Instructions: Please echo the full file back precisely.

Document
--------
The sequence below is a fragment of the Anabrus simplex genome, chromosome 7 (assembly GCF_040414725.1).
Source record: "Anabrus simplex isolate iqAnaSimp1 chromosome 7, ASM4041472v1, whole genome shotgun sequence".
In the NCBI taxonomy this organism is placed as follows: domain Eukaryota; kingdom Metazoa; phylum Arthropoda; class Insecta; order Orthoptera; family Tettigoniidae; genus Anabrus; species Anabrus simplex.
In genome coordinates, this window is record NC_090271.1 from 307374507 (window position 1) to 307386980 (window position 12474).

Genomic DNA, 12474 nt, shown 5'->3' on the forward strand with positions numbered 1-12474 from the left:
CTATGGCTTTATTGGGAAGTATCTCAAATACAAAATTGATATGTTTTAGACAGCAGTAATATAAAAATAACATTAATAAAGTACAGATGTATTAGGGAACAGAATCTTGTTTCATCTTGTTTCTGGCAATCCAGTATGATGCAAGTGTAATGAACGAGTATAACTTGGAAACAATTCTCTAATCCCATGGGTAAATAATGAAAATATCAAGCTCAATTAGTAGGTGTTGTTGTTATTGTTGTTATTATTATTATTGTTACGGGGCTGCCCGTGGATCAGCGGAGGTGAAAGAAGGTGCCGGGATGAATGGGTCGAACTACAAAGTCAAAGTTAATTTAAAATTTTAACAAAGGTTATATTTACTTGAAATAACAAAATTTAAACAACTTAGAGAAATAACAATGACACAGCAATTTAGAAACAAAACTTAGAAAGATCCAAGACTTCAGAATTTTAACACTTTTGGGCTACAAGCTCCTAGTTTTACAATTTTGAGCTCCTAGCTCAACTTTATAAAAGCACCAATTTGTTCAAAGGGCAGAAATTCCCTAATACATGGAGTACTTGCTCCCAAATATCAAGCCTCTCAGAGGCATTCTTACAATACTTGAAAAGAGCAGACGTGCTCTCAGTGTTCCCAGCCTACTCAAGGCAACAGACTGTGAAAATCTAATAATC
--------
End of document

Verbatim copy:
The sequence below is a fragment of the Anabrus simplex genome, chromosome 7 (assembly GCF_040414725.1).
Source record: "Anabrus simplex isolate iqAnaSimp1 chromosome 7, ASM4041472v1, whole genome shotgun sequence".
In the NCBI taxonomy this organism is placed as follows: domain Eukaryota; kingdom Metazoa; phylum Arthropoda; class Insecta; order Orthoptera; family Tettigoniidae; genus Anabrus; species Anabrus simplex.
In genome coordinates, this window is record NC_090271.1 from 307374507 (window position 1) to 307386980 (window position 12474).

Genomic DNA, 12474 nt, shown 5'->3' on the forward strand with positions numbered 1-12474 from the left:
CTATGGCTTTATTGGGAAGTATCTCAAATACAAAATTGATATGTTTTAGACAGCAGTAATATAAAAATAACATTAATAAAGTACAGATGTATTAGGGAACAGAATCTTGTTTCATCTTGTTTCTGGCAATCCAGTATGATGCAAGTGTAATGAACGAGTATAACTTGGAAACAATTCTCTAATCCCATGGGTAAATAATGAAAATATCAAGCTCAATTAGTAGGTGTTGTTGTTATTGTTGTTATTATTATTATTGTTACGGGGCTGCCCGTGGATCAGCGGAGGTGAAAGAAGGTGCCGGGATGAATGGGTCGAACTACAAAGTCAAAGTTAATTTAAAATTTTAACAAAGGTTATATTTACTTGAAATAACAAAATTTAAACAACTTAGAGAAATAACAATGACACAGCAATTTAGAAACAAAACTTAGAAAGATCCAAGACTTCAGAATTTTAACACTTTTGGGCTACAAGCTCCTAGTTTTACAATTTTGAGCTCCTAGCTCAACTTTATAAAAGCACCAATTTGTTCAAAGGGCAGAAATTCCCTAATACATGGAGTACTTGCTCCCAAATATCAAGCCTCTCAGAGGCATTCTTACAATACTTGAAAAGAGCAGACGTGCTCTCAGTGTTCCCAGCCTACTCAAGGCAACAGACTGTGAAAATCTAATAATC